PARIS (Reuters) - French giant Lafarge (LAFP.PA) said on Tuesday it had agreed with Elementia, an industrial conglomerate part-owned by the world's richest man Carlos Slim, to combine their cement assets in Mexico.
Lafarge will contribute its two plants of Vito and Tula with a total capacity close to 1 million tonnes while Elementia will contribute the new 1 million tonnes plant it is currently building in central Mexico, the statement said.
The transaction, which involves no cash and is subject to regulatory approvals, is expected to close in the second-half 2013, pursuant to the start up of the new plant of Elementia.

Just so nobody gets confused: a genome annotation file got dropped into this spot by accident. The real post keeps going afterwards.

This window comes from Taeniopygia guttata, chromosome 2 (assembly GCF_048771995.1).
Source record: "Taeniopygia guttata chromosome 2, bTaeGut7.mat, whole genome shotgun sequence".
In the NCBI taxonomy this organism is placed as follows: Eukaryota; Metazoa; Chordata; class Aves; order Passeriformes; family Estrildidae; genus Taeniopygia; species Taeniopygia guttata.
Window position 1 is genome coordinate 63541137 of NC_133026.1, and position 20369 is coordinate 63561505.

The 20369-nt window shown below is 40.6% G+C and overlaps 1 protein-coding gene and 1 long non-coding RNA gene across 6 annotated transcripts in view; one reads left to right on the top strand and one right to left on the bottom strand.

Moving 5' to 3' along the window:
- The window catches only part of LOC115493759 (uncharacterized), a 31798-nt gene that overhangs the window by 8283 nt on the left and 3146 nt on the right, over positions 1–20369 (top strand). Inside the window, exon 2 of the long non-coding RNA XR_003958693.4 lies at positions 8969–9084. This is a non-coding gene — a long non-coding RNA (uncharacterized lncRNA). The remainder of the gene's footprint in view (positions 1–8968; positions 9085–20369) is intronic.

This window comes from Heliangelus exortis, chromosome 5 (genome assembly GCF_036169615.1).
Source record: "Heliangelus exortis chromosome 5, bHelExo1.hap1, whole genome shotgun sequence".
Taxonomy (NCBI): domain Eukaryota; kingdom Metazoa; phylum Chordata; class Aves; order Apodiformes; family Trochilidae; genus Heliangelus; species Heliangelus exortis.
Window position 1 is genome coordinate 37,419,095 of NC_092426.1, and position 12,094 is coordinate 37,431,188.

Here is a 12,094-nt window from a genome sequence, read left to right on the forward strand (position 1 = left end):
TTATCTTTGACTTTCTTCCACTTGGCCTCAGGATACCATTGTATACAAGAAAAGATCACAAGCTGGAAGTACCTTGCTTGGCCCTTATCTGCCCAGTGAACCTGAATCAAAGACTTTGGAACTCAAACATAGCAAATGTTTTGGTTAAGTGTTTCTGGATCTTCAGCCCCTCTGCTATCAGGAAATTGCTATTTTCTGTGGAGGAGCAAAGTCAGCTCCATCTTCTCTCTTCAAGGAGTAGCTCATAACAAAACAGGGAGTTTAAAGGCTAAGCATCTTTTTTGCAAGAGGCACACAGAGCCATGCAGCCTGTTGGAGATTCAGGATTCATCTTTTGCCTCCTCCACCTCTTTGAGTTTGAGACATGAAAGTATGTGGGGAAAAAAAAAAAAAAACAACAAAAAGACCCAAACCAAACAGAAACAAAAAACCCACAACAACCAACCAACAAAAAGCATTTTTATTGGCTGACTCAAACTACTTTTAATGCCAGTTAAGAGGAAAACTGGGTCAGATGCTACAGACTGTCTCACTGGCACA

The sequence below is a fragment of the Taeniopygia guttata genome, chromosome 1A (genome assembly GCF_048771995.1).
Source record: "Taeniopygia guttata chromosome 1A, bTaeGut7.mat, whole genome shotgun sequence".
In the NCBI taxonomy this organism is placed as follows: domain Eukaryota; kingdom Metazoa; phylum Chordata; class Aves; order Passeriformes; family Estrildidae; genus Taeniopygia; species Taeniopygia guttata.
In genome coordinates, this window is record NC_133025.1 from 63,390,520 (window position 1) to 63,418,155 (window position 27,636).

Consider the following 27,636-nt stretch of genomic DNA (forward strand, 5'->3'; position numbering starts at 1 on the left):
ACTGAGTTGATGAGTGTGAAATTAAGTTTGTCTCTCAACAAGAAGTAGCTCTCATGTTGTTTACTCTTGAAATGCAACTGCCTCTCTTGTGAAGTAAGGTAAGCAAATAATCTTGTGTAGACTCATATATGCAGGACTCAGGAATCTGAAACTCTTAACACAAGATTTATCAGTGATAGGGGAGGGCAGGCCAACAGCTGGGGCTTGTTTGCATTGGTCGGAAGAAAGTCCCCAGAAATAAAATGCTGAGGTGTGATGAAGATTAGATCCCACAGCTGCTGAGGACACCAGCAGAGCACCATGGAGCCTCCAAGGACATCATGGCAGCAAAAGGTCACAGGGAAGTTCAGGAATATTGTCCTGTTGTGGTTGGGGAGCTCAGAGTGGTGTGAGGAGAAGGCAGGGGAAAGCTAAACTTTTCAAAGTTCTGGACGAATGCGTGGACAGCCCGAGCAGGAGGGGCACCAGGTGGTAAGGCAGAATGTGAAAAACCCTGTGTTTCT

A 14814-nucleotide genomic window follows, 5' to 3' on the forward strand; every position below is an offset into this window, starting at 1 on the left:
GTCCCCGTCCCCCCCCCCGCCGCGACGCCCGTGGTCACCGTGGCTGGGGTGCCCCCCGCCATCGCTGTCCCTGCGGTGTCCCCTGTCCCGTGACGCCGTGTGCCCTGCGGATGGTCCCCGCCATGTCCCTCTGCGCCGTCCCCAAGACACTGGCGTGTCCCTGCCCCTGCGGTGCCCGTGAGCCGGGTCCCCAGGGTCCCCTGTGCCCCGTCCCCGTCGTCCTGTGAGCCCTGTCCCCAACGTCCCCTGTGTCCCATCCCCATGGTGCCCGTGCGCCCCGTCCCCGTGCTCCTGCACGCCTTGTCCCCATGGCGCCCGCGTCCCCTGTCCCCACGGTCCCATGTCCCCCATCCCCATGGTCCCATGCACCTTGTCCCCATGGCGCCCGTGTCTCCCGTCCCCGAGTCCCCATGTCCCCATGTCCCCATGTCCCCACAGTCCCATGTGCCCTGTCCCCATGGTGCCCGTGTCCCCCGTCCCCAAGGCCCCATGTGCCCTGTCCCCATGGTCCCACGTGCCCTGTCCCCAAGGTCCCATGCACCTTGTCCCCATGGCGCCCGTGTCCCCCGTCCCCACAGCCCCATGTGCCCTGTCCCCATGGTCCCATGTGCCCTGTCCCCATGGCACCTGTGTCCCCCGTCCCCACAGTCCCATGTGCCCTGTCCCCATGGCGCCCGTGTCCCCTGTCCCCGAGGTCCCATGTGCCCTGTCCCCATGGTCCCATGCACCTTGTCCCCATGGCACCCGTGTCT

The new joint-venture will be 47 percent held by Lafarge and 53 percent by Elementia.
Elementia, which is eyeing a public listing in the medium term, is 46 percent-owned by Slim's Grupo Carso (GCARSOA1.MX), with the remaining 54 percent held by businessman Antonio del Valle, a majority shareholder of plastics pipe maker Mexichem (MEXCHEM.MX).
Elementia, with annual sales of around $1.2 billion, last year launched Cementos Fortaleza, a new cement maker in a market led by Cemex (CMXCPO.MX) (CX.N).
Fortaleza aimed to kick off operations of its $300 million plant in the state of Hidalgo in December. Company officials were not immediately available for an update.
Other competitors in the Mexican cement market include Holcim Apasco, Grupo Cementos Chihuahua, Corporacion Moctezuma and Cemento Cruz Azul.
(Reporting by Dominique Vidalon in Paris, additional reporting by Cyntia Barrera in Mexico City; editing by Andrew Hay)